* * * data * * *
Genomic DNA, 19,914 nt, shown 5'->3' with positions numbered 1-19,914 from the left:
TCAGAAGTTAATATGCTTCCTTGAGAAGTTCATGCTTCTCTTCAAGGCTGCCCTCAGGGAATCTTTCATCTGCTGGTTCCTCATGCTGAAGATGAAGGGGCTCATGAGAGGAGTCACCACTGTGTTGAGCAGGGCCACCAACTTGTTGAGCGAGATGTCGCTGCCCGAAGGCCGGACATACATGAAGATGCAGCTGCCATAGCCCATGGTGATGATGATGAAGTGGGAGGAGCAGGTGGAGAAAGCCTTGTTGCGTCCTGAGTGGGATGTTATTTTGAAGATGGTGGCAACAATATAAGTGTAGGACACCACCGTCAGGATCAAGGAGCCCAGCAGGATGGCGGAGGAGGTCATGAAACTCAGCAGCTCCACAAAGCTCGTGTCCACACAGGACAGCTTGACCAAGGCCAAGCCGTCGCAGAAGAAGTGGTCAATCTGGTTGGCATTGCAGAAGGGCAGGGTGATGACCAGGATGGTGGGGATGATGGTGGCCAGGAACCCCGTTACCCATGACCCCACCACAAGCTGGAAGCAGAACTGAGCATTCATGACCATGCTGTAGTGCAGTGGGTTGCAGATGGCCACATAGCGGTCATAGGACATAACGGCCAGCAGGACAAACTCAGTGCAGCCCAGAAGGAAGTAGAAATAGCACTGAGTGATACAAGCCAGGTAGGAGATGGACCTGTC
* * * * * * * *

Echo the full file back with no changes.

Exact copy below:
Genomic DNA, 19,914 nt, shown 5'->3' with positions numbered 1-19,914 from the left:
TCAGAAGTTAATATGCTTCCTTGAGAAGTTCATGCTTCTCTTCAAGGCTGCCCTCAGGGAATCTTTCATCTGCTGGTTCCTCATGCTGAAGATGAAGGGGCTCATGAGAGGAGTCACCACTGTGTTGAGCAGGGCCACCAACTTGTTGAGCGAGATGTCGCTGCCCGAAGGCCGGACATACATGAAGATGCAGCTGCCATAGCCCATGGTGATGATGATGAAGTGGGAGGAGCAGGTGGAGAAAGCCTTGTTGCGTCCTGAGTGGGATGTTATTTTGAAGATGGTGGCAACAATATAAGTGTAGGACACCACCGTCAGGATCAAGGAGCCCAGCAGGATGGCGGAGGAGGTCATGAAACTCAGCAGCTCCACAAAGCTCGTGTCCACACAGGACAGCTTGACCAAGGCCAAGCCGTCGCAGAAGAAGTGGTCAATCTGGTTGGCATTGCAGAAGGGCAGGGTGATGACCAGGATGGTGGGGATGATGGTGGCCAGGAACCCCGTTACCCATGACCCCACCACAAGCTGGAAGCAGAACTGAGCATTCATGACCATGCTGTAGTGCAGTGGGTTGCAGATGGCCACATAGCGGTCATAGGACATAACGGCCAGCAGGACAAACTCAGTGCAGCCCAGAAGGAAGTAGAAATAGCACTGAGTGATACAAGCCAGGTAGGAGATGGACCTGTC